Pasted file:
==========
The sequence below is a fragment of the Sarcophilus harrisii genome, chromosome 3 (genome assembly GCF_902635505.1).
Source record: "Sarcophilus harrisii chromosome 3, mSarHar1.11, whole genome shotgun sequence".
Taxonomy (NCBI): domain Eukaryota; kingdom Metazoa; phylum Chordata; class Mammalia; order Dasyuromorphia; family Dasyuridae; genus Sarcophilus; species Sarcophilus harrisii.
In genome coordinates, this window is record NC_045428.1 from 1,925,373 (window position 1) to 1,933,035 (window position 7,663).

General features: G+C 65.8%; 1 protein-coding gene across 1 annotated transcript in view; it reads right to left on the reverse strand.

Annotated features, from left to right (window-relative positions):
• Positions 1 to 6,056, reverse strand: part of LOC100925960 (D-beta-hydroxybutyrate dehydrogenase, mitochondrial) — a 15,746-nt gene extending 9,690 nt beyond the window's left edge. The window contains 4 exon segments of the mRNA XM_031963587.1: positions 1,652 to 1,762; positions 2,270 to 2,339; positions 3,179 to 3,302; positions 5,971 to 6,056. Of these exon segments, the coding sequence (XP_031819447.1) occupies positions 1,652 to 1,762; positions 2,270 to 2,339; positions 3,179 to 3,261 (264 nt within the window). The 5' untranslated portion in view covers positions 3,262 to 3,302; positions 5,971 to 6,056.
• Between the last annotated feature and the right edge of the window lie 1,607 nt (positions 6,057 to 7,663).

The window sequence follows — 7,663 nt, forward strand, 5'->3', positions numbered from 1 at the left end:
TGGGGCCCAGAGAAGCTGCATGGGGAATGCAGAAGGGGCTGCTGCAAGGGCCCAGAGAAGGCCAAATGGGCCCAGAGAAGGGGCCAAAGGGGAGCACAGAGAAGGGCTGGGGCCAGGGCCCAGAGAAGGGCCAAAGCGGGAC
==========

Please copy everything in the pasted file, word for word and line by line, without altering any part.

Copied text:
The sequence below is a fragment of the Sarcophilus harrisii genome, chromosome 3 (genome assembly GCF_902635505.1).
Source record: "Sarcophilus harrisii chromosome 3, mSarHar1.11, whole genome shotgun sequence".
Taxonomy (NCBI): domain Eukaryota; kingdom Metazoa; phylum Chordata; class Mammalia; order Dasyuromorphia; family Dasyuridae; genus Sarcophilus; species Sarcophilus harrisii.
In genome coordinates, this window is record NC_045428.1 from 1,925,373 (window position 1) to 1,933,035 (window position 7,663).

General features: G+C 65.8%; 1 protein-coding gene across 1 annotated transcript in view; it reads right to left on the reverse strand.

Annotated features, from left to right (window-relative positions):
• Positions 1 to 6,056, reverse strand: part of LOC100925960 (D-beta-hydroxybutyrate dehydrogenase, mitochondrial) — a 15,746-nt gene extending 9,690 nt beyond the window's left edge. The window contains 4 exon segments of the mRNA XM_031963587.1: positions 1,652 to 1,762; positions 2,270 to 2,339; positions 3,179 to 3,302; positions 5,971 to 6,056. Of these exon segments, the coding sequence (XP_031819447.1) occupies positions 1,652 to 1,762; positions 2,270 to 2,339; positions 3,179 to 3,261 (264 nt within the window). The 5' untranslated portion in view covers positions 3,262 to 3,302; positions 5,971 to 6,056.
• Between the last annotated feature and the right edge of the window lie 1,607 nt (positions 6,057 to 7,663).

The window sequence follows — 7,663 nt, forward strand, 5'->3', positions numbered from 1 at the left end:
TGGGGCCCAGAGAAGCTGCATGGGGAATGCAGAAGGGGCTGCTGCAAGGGCCCAGAGAAGGCCAAATGGGCCCAGAGAAGGGGCCAAAGGGGAGCACAGAGAAGGGCTGGGGCCAGGGCCCAGAGAAGGGCCAAAGCGGGAC